Cases - some people love them, others hate them. Regardless of how you feel about them, there is one truth: they're useful and help keep your device in top condition. A quick look through eBay or Craigslist will prove the value of keeping your gear in a case - when trying to sell a device most users put "has been in a case since day one" or something similar (whether it's true or not).
A few weeks ago, we highlighted a neat accessory for your cell's camera called the Easy-Macro Lens Band. After reading our coverage of the item, the creator of it hit me up on Twitter to say thanks, and then sent me a few samples. I absolutely love macro photos, so I've spent the last several weeks playing with this little band and wanted to share my feelings.
What Is It?
For those unaware, the Easy-Macro band is an extremely simple solution for taking macro photos.
While some manufacturers are doing whatever they can to increase battery life in power-hungry smartphones, most of us still have to find a way to make sure our gear stays charged on-the-go. Sure, extended batteries get the job done, but they add extra bulk to your device, and they don't help a bit if you have multiple devices to keep juiced. So, what's the most practical solution?
A portable charger.
I'll make it known now, I've been itching to try out Logitech's Ultimate Ears TripleFi 10 headphones for some time. Artem, the Android Police Chief, if you will, swears by this pair of headphones. I'm pretty picky about sound, so I wasn't entirely certain if I'd come to love them as much as he does. But after a couple of weeks with these rather pricey earbuds, I have to say, the sound is better than any other earbud I've used (admittedly, I've not tried any other earbuds above the $150 mark for any meaningful amount of time).
The stakes for the ZAGGsparq 2.0 aren't low -- after all, the 6000mAh charger won not one, but two innovation awards at CES 2010, and its claim to charge a smartphone up to four times is downright stunning. But underneath the shiny black exterior and all the fancy marketing prose, is it really all that? Well, not quite...
At A Glance
The ZAGGsparq 2.0 features:
- 6000mAh of juice
- Dual charging ports -- one labeled "general," and the other "optimized"
- Compatibility with both phones and tablets
- 6000mAh – It’s not the most powerful or juice-filled portable battery we’ve come across, but with 6000mAh under its hood, the ZAGGsparq 2.0 still isn’t anything to scoff at… at least not on paper.
We've taken a look at a couple of portable chargers in the past, but the PortaCharge from DriodAX offers something that we haven't seen on any of its competitors: a digital display that outputs exactly how much juice the unit has (in percentage). This gives it a definite advantage over its competition, as it addresses one of the biggest annoyances with other portable batteries and ensures that you always know when it's time to put it on charge.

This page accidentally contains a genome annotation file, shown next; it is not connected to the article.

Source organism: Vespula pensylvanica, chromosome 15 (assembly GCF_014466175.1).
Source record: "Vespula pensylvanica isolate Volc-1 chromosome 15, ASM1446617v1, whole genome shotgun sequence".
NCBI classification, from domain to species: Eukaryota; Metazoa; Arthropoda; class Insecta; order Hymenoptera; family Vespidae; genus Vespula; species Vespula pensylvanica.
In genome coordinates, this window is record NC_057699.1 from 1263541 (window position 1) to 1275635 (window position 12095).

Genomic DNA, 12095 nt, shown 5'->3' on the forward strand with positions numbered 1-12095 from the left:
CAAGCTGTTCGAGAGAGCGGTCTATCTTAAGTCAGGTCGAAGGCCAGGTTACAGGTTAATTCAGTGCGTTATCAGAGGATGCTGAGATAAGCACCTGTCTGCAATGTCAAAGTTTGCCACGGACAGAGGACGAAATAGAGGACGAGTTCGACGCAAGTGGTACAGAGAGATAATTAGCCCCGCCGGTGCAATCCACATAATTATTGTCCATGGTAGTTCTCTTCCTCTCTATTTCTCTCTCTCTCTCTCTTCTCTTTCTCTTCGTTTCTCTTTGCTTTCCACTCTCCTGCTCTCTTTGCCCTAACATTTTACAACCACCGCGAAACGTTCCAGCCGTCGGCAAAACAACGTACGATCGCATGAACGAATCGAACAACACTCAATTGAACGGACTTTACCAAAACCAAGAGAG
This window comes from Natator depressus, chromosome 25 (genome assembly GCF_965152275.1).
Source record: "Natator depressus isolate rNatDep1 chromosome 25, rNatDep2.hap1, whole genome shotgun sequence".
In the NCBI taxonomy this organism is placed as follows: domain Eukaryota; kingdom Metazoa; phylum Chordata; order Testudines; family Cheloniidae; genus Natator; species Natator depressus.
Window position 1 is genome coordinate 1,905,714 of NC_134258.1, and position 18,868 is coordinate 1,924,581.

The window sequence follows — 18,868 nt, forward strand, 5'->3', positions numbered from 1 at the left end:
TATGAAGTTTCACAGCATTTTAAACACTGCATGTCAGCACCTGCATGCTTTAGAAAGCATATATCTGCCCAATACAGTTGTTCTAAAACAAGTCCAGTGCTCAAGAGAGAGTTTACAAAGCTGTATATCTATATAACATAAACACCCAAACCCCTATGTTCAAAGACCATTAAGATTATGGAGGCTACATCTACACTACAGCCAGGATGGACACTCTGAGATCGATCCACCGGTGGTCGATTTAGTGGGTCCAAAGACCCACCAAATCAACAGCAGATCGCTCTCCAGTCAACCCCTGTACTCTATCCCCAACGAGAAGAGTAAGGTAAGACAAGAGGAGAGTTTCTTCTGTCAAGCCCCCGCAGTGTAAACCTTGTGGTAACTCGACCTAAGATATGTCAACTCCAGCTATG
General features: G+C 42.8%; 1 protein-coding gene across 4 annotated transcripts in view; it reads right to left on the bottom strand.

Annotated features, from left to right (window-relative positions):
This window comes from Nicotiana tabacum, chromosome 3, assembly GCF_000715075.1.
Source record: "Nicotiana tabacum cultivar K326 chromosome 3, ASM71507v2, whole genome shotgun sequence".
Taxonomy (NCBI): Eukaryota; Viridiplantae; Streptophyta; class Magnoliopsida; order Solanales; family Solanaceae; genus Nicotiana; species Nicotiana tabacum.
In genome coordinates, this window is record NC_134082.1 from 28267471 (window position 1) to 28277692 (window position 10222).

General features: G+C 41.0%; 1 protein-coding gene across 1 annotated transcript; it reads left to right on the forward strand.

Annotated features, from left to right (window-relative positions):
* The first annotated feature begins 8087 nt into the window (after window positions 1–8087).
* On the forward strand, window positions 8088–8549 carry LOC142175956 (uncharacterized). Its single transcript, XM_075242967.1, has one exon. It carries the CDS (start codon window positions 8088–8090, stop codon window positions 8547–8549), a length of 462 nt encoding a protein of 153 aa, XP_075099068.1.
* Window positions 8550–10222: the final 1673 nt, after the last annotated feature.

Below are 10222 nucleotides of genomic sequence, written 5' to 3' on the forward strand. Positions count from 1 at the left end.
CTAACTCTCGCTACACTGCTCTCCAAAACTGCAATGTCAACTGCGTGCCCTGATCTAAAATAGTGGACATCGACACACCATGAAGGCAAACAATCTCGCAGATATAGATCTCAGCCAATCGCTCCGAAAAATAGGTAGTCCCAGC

I'll be the first to admit, I'm a big fan of Klipsch. I like their style, their sound signature, and their products generally. I started with a ProMedia 2.1 computer speaker setup, and have since graduated to a pair of their reference bookshelf speakers, and I've been pleased the whole way through. I had never, however, tried their headphones. Until recently, Klipsch's in-line control headphones designed for smartphones had only fully worked with iOS devices.
I've been on a bit of a headphone kick lately, and have tried out a number of sets from various manufacturers. The only on-ear headphones I've tried during this time, though, have been AKG's K 830 BT's, the company's only high fidelity Bluetooth headphones. Bluetooth headphones remain a relatively young technology, and have been growing steadily as more and more computers and smartphones adopt the A2DP Bluetooth audio transmission standard.
Before seeking out a few companies to find the best Android-friendly headphones around, I had never heard of Etymotic Research. Apparently, they've been around quite a while - since 1983, actually, and were among the first companies to market in-ear headphones to consumers. They actually claim to be the inventors of in-ear headphones (or "canalphones"), though whether or not that's actually true is apparently an object of some controversy.
Anyway, the good folks at ER sent me a pair of their hf2 in-ear headphones with Android-friendly inline controls and microphone, and I have to say, these headphones rock - the sheer difference in sound quality from your standard $30-80 earbuds is mind-blowing.
People who constantly wear Bluetooth headsets annoy me. I'll admit it. Yep, it's probably pretentious, judgmental, and just kind of mean, but nonetheless, that's where I stand (see: this highly relevant video). I figure it's only fair warning for you, our readers, going into this review. So, when Samsung offered me a chance to spend some time with their latest high-end Bluetooth headset, the HM7000 (the product naming department was on vacation), I accepted with a good deal of hesitancy.